Dealing with Objections and Resistance
Dealing with Objections and Resistance
You are at the halfway mark of this course.
Let's pause and acknowledge the hard work you have done so far.
You have reached a big milestone: Setting and Communicating your Personal Boundaries.
With the basics down, now it's all about honing your boundary-setting skills and navigating the challenges you might face with grace and empathy.
Objections & Resistance
The aim is to communicate our boundaries and have a healthy conversation with compassion and kindness. However things don't always go as planned.
Sometimes the other person will react with anger, disappointment, or even retaliation. This can trigger you to have doubts or other negative thoughts about your boundary, resulting in feelings like shame or anxiety. It can be a very emotional situation and navigating through it can be overwhelming.
To overcome difficult, emotional situations is to practice letting go of expectations. The more you l et go of any expectations, the more calm and strong you will be.
One of the most common expectations might be that the other person will simply agree and do it without complaining. If the then the exact opposite happens and they get upset about it, saying that you don't really care about him, don't let it frustrate you.
The situation will either escalates a back-and-forth power play, or you feel guilty and give in, dropping the boundary completely.
What did you really achieve? Nothing for you, but the other person learned that by being upset, they can get their way, and you will continue to have to deal with the frustration that is causing you.
If you, however approach the boundary without any expectations about how the other person will react, you stay open and nonjudgmental. You won't get triggered and you won't react with your own self-sabotaging response.
Remember, a healthy boundary is firm yet flexible, accepting yet assertive.
Ultimately, setting a boundary will prompt all sorts of feelings from yourself and from the other person. We really can't predict how someone will react, and the truth is, we can only really control our own emotions and reactions, never someone else's.
Also, remember that this is a natural part of boundary work, and it's best to work through it rather than avoid it. Boundaries that are set with a healthy intention are inherently resilient because they have room to grow, adapting to all kinds of situations. And with a compassionate mindset, boundaries can be a UNITING force, rather than a dividing one.
Re-evaluating A BOUNDARY
A healthy, strong boundary is neither too soft nor too rigid, and it has the ability to change.
Sometimes that change might mean re evaluating and renegotiating the boundary itself, or it might mean renewing the boundary. This is especially common in more intimate relationships like a spouse, family member, or child, where the relationship and circumstances evolve with time.
For example, a boundary that was established when you and your spouse lived alone might need to be changed when you start a family.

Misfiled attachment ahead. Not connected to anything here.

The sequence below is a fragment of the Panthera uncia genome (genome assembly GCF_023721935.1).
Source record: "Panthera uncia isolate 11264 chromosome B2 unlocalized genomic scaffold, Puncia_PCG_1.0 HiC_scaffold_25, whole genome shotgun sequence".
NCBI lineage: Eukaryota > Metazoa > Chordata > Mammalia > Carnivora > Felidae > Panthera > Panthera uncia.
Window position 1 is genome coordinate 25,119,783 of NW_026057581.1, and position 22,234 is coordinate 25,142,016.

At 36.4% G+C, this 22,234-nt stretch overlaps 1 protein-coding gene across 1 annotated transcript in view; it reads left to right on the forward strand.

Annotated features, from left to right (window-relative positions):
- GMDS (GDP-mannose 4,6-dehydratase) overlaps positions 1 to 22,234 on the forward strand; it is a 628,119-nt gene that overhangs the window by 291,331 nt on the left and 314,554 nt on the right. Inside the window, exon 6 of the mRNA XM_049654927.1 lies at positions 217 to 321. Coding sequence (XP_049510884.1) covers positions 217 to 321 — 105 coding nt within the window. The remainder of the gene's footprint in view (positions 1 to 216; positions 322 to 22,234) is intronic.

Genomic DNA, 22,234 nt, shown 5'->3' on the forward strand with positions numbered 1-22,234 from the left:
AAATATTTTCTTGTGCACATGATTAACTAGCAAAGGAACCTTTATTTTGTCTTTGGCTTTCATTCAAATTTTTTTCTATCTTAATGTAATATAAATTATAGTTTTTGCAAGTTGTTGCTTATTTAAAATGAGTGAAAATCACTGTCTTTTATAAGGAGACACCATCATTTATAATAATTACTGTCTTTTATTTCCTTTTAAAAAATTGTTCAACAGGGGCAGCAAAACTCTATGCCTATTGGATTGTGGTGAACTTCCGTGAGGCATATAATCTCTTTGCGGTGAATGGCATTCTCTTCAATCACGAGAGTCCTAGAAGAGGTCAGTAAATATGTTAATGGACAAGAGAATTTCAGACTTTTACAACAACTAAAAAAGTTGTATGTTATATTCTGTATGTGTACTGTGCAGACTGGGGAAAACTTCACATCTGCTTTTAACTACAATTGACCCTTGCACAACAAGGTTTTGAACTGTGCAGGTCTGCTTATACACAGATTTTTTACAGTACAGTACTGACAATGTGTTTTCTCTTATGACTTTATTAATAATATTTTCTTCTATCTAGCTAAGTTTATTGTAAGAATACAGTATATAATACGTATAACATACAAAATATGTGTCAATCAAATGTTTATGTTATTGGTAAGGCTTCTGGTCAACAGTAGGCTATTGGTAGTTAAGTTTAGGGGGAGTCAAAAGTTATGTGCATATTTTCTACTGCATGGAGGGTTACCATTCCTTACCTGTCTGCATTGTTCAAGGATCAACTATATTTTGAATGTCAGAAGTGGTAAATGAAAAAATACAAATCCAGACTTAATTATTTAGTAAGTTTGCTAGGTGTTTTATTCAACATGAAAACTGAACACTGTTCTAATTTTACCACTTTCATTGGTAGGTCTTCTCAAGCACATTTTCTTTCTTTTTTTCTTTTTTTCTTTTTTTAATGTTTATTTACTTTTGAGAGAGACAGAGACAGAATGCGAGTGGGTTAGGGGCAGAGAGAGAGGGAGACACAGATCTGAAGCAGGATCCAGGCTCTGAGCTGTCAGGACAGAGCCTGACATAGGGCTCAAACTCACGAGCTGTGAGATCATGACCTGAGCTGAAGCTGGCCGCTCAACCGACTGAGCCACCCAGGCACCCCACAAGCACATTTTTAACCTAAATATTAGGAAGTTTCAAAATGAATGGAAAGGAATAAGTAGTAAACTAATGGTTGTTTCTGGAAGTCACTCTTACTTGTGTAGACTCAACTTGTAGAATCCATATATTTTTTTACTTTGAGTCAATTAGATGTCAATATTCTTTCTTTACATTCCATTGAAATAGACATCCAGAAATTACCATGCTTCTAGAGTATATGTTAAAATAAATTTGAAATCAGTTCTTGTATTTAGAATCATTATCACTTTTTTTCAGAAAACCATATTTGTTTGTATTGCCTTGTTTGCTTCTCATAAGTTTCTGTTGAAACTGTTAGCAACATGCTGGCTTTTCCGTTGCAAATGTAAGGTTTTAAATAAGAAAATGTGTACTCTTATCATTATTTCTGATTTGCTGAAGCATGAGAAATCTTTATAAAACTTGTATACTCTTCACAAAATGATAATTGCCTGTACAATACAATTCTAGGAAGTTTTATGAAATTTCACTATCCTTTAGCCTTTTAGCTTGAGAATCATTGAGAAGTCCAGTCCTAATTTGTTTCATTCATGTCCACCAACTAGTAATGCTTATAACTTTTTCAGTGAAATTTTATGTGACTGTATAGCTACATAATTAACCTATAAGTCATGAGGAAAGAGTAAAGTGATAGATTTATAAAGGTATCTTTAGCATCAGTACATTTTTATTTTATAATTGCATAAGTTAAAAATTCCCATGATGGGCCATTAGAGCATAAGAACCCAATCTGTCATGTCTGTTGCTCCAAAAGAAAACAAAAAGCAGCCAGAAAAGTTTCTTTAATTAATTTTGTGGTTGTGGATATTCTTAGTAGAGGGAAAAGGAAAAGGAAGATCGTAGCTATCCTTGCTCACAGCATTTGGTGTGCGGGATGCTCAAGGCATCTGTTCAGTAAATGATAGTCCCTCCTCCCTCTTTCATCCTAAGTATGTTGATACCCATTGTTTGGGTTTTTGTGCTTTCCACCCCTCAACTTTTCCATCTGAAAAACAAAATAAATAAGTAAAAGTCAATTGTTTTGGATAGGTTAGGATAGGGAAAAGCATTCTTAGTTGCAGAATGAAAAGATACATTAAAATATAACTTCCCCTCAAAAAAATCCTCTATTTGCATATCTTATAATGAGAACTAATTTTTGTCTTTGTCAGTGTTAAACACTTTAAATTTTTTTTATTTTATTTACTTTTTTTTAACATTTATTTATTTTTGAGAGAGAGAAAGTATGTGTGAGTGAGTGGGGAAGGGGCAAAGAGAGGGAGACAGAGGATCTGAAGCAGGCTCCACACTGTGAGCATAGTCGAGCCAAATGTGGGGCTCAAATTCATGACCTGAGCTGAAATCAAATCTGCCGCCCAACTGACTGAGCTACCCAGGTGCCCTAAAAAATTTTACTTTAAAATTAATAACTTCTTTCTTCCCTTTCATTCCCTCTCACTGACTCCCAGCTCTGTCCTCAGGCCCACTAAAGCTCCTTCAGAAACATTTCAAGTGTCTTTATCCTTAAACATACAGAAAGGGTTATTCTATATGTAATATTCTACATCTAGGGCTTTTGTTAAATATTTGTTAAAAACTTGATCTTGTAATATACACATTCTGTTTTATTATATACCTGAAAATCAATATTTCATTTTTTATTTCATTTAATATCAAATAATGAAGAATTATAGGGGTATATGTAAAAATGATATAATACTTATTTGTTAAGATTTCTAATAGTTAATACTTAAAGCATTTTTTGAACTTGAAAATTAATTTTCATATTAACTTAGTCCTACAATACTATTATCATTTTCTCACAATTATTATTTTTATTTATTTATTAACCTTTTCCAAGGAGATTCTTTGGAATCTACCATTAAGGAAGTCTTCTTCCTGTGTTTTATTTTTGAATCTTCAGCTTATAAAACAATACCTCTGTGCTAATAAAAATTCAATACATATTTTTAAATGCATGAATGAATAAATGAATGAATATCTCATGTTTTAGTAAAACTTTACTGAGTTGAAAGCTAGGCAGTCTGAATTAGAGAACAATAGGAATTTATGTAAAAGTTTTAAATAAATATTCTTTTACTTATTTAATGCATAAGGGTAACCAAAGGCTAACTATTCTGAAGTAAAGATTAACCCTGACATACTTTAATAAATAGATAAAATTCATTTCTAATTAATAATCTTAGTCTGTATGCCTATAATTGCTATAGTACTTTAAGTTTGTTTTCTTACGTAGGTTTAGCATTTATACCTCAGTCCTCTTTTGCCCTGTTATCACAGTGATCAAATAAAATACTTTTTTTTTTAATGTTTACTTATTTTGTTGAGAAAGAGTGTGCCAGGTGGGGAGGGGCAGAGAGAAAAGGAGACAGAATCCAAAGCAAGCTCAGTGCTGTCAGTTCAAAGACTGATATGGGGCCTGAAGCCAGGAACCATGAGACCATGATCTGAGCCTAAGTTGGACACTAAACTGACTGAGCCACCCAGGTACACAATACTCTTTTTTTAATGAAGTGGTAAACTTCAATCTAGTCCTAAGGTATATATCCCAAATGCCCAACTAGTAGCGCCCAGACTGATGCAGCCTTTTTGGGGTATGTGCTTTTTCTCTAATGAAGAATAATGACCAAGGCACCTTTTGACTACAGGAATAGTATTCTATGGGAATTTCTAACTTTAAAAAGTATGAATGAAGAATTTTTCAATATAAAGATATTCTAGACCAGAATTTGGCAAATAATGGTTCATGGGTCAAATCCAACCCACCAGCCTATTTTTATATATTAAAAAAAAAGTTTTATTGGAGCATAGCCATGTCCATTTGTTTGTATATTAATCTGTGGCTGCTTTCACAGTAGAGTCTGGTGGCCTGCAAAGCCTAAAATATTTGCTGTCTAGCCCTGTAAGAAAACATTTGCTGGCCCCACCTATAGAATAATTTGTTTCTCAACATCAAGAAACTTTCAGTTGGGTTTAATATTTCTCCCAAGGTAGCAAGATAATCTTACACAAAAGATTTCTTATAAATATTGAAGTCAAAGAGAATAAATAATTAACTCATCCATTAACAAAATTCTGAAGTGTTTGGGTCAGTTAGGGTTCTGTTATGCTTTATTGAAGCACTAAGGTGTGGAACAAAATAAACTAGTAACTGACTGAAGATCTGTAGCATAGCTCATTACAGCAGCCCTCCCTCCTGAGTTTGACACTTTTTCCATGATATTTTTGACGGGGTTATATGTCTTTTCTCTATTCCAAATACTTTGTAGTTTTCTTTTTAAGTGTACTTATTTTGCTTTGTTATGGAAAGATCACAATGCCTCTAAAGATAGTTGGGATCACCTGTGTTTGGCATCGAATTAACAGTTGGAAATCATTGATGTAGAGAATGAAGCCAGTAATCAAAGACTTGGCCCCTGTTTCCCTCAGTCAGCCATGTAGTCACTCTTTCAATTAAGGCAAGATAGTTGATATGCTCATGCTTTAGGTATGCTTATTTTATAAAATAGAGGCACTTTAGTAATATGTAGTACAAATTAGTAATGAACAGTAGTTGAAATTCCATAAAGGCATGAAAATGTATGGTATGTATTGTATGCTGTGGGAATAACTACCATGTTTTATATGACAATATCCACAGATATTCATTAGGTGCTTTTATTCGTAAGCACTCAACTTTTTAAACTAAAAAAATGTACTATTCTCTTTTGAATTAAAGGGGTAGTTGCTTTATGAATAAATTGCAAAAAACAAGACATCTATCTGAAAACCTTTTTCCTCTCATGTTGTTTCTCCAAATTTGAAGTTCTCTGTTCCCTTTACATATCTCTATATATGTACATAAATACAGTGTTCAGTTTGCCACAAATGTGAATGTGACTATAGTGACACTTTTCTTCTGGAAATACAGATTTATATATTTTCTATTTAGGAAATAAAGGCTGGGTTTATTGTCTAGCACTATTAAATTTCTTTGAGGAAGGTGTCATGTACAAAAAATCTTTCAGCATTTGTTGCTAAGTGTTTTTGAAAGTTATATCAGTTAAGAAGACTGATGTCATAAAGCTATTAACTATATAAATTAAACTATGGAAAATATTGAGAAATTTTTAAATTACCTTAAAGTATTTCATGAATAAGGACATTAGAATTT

This goes back to expectations, sometimes you go into a boundary conversation and find out all kinds of new information that you didn't know before, important knowledge that can deepen and expand the boundary so that both parties are invested and can benefit from it.
To mutually agree to a boundary is always better, and it is easier to achieve if you remain open, let go of expectations, and work through your differences together. If you have to renegotiate a boundary, that doesn't mean there is something wrong with your boundary or with you. If you focus on the boundary itself without the emotional attachments, you will have a much better time staying true to your boundary's intention while making it work for everyone involved.
Of course, there are boundaries that are just not negotiable, such as those that protect your physical safety or your personal privacy.
Ultimately, you are the decider of what is open to compromise or not.
What are some of the expectations you have about a particular boundary and the person you need to set the boundary with.
How do you think the person will respond?
For each expectation, acknowledge and accept it without judgment and practice releasing it.
To help you let it go, try this meditation:
1. Find a comfortable place to sit and close your eyes.
2. Breathing gently, bring your focus to your breath until you're feeling relaxed.
3. Reflect on the expectation you have. Visualise the expectation as if it is a scene in a movie.
4. Along with visualising the experience, feel the experience as well. What feelings come up? Take a moment to feel without judgment.
5. Take a pause and breathe deeply through your nose and out from your mouth. Breathe deeply three times.
6. Now take a moment to connect to your heart centre. Sense into this centre.
7. Visualise and feel a sacred energy flowing, like a golden light, out from your heart and through your body, from the top of your head to the bottoms of your feet.
8. As you feel the light glowing within, silently set an intention to release your expectation and the accompanying feelings you have with it. Let yourself be still, open, and receptive.
9. Continue to breathe deep into your belly while letting the light radiate and fill your being.
10. When the light fills your entire body, say to yourself silently, "I release this expectation."
11. Now let the light "wash" through you and out, releasing the expectation with it.
12. When you're ready to end the meditation, bring your awareness back to your breathing. Take a few deep breaths and open your eyes.
13. Feel free to do this meditation for each of your expectations.
Are there boundaries you want to set that are open to negotiation?
Write down the ones that you are willing to compromise on.
Are there ones that are non-negotiable?
If you know why, you will have a better chance of standing firm and being assertive.